Finally, as I learned about the Nakba and the history that preceded it, I became aware that not only Israel’s actions, but its very existence, were both legally and morally illegitimate. Israel was in fact a criminal state from the moment of its inception, built on terrorism, Colonialist aggression, theft, ethnic cleansing and genocide, for which the just solution was complete dissolution of the Israeli State and its replacement with a single Palestinian State in all of historic Palestine, right of return for all Palestinians, and restoration, compensation, reparations and justice for all wrongs done them.

I have walked you through my own journey because I believe these “conversion” stories are essential to the work of liberating Palestine. This is not a situation that can be resolved on the ground: the political, economic and military disparities are too great. It is the weight of world opinion that will tip the balance. The “Israel-Palestine Conflict” is a media war, its main battle ground is the U.S., understanding how people who have been fed a lifetime of propaganda come to change their minds is the key to victory.

My own story suggests that becoming pro-Palestine is a process that can take months or years and proceeds in stages. In this case, the basic scheme looked something like this:

1) Two sides are in “conflict,” objectivity lies in the middle, and two states is the obvious solution.

2) This Israeli Government is engaged in criminal actions covered up with lies and abetted by the Western Media.

3) Israel does not want peace and is engaged in a willful, strategic and programmatic Colonial project.

4) That project is not limited to one administration but endemic to Israeli policy in the long term.

5) Israel is itself a Colonial project with no legal and moral legitimacy.

6) The entire Zionist idea (i.e., an ethno-religious Nation-State for the “Jewish People”) is illegitimate. Israel has no right to exist as a “Jewish State.”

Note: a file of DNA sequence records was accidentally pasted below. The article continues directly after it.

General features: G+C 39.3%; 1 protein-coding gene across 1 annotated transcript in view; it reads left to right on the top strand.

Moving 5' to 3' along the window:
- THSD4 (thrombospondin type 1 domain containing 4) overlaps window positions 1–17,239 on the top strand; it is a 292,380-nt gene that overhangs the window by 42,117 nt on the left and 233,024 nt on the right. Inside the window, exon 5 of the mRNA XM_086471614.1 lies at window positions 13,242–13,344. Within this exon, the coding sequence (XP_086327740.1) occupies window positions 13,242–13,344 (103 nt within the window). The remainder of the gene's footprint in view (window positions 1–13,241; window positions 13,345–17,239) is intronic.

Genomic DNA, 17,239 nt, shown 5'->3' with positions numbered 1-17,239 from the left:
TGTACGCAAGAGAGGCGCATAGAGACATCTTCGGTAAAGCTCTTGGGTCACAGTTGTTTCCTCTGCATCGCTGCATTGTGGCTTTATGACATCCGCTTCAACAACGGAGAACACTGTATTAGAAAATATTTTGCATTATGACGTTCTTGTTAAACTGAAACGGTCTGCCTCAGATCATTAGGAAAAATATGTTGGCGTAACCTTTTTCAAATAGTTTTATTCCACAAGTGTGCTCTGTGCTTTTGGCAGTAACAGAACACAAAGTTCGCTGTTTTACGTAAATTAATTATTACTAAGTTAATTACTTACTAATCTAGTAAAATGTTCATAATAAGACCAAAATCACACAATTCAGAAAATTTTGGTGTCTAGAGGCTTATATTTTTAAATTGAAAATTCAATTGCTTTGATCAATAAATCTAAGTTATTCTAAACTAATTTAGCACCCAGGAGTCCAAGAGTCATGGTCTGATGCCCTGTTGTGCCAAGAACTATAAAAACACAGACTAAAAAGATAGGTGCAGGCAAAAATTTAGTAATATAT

While the exact order of these stages may differ in individual cases, the realization that one has been lied to is the cork on the bottle of truth. Once I realized the Israelis had bombed that school and lied about it, the rest was only a matter of time.

It is also important not to forget that many pro-Palestinians today, at least at one time, accepted the two-state solution and may now be anywhere in this process. How does a broad global movement deal with these inevitable differences? One way is by never forgetting that only the Palestinian people can define the goal of their struggle and that outsiders can only support. Our personal positions will continue to evolve as we learn, and the patterns of their evolution are critical to understanding the trajectories of those we need to convince. But they are irrelevant to the Palestinian people’s determination of its own goals and struggle—after all, it’s not our country.

 

~

Relephant: 

The Politics of Palestinian Possibility.

~

Author: Peter Cohen

Editor: Travis May

Photo: Author’s Own

 

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Peter Cohen Dec 22, 2015 6:46am

Yes, beautiful!

Teri Dec 21, 2015 4:05pm

Wonderful descriptive pieces on Occupation. Thank you for mentioning over and over the hospitality of the Palestinian culture. It was my experience as well. Bless you as you tell their stories.

Richard Handel Nov 3, 2015 6:07pm

Here's my redacted travel post
Ramallah is strange and, to me, often surprising. Although cluttered and dirty, it is filled with a warm and hospitable people who have been so very kind. We have experienced several instances of people going out of their way to help or offer help (one boy walked blocks with us with no expectation of remuneration just to show us the way through the maze like streets, today, the English speaking young guy at the cafe where I bought coffee yesterday morn after an ATM ate my card (expect to recover it tomorrow when the bank opens), offered to lend me money and/or go to the bank with me if I needed help … Although he doesn’t know me, he said "I am here for you, whatever you need;")